B.C. ELECTION 2017: More about personality than the topic at Thursday night's political forum | iNFOnews | Thompson-Okanagan's News Source

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B.C. ELECTION 2017: More about personality than the topic at Thursday night's political forum

An all-candidates forum on child and family poverty and aging out of foster care took place Thursday, April 27, 2017, at the hollywood Road Education Centre, hosted by Community Action Toward Children's Health.

KELOWNA - Personalities shone through at Thursday night’s all-candidates forum, hosted by Community Action Toward Children’s Health.

The forum focused on child and family poverty, as well as aging out of foster care and took place at the Hollywood Road Education Centre.

Those in attendance included Kelowna-West candidate Shelley Cook and Kelowna-Mission candidate Harwinder Sandhu for the NDP.

Representing the Green Party was Kelowna-West candidate Robert Mellalieu, Kelowna-Mission candidate Rainer Wilkins and filling in for Alison Shaw - who was at another forum for Kelowna-Lake Country - was Robert Stupke.

Conservative candidate Chuck Hardy, running in the Kelowna-Mission and Independent Brian Theisen running in the Kelowna-West riding, made up the remainder of the group.

An empty chair and name placard were placed for candidates who did not respond to the forums’ invitation, the only space reserved was for Kelowna-West Liberal incumbent and B.C. Premier Christy Clark.

Over the course of the two-hour forum, many issues surrounding impoverished children and families, as well as issues on foster care were raised. For NDP candidate Shelley Cook and former executive director of the John Howard Society, the topic was right in her wheelhouse.

“I am sick and tired of being sick and tired — it’s time for a change in B.C.,” Cook said. “I am committed to comprehensive planning and changing systemic challenges.”

Cook said there needs to be direct investment in services, and an interdisciplinary children services building needs to be built.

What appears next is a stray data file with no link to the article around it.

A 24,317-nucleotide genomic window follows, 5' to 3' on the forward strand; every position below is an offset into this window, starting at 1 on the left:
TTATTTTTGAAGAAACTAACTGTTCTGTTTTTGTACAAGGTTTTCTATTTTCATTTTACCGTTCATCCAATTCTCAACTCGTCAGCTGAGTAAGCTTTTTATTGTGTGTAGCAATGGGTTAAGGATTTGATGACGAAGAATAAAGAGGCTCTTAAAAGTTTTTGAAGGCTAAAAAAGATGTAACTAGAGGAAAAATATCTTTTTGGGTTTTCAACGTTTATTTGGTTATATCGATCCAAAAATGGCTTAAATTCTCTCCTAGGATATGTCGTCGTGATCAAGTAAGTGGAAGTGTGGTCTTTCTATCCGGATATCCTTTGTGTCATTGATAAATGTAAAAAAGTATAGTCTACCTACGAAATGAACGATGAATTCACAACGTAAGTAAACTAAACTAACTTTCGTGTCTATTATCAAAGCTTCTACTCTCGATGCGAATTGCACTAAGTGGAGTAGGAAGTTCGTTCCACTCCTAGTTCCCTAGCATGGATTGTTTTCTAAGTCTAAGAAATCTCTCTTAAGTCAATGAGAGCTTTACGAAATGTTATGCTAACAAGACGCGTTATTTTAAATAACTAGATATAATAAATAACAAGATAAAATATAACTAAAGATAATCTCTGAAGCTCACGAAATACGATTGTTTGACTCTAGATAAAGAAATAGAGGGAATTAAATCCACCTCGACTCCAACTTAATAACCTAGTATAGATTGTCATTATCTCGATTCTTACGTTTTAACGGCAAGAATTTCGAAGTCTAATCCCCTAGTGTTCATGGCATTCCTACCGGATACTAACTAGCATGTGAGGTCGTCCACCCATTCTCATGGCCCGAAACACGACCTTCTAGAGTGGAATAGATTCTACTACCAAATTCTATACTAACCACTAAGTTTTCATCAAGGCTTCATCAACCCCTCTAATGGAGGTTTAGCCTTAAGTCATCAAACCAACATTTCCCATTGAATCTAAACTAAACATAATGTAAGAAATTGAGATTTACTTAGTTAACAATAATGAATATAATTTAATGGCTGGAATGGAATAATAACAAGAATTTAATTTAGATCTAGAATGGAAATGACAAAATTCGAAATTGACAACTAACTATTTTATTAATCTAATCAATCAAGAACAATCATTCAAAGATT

Throughout the debate, it was Hardy who continued to garner attention for his boisterous demeanor. At one point, when he thought a member of the audience laughed, Hardy raised his voice to demand the woman “come up and speak”.

At another point, when a candidate asked the audience who were undecided voters and not many raised their hands, Hardy mumbled “Well then, why are we here?”

For independent candidate Brian Theisen, he says the issues all stem from the same problem - where the money is going under the current government. His slogan, “try and get the province back” involves scrutiny of crown corporations such as B.C. Hydro.

In his response to whether he would support a $10 per day child care plan, he wavered between saying yes and no.

“We need to get to the root cause of all issues like this, we don’t need to be handing out any more money because it’s already there, the government is just taking it from you,” he said.

The Green Party candidates continued to emphasize their party platform is based on sound economics and preparing for the future.

For his closing remarks, Kelowna-West candidate Mellalieu told the audience he was just a regular person, wanting to make a change in the region.

“I’m just your neighbour, I’m just a guy.”

The B.C. provincial election is May 9, 2017.

To contact a reporter for this story, email Jenna Hickman or call 250-808-0143 or email the editor. You can also submit photos, videos or news tips to the newsroom and be entered to win a monthly prize draw.

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News from © iNFOnews, 2017

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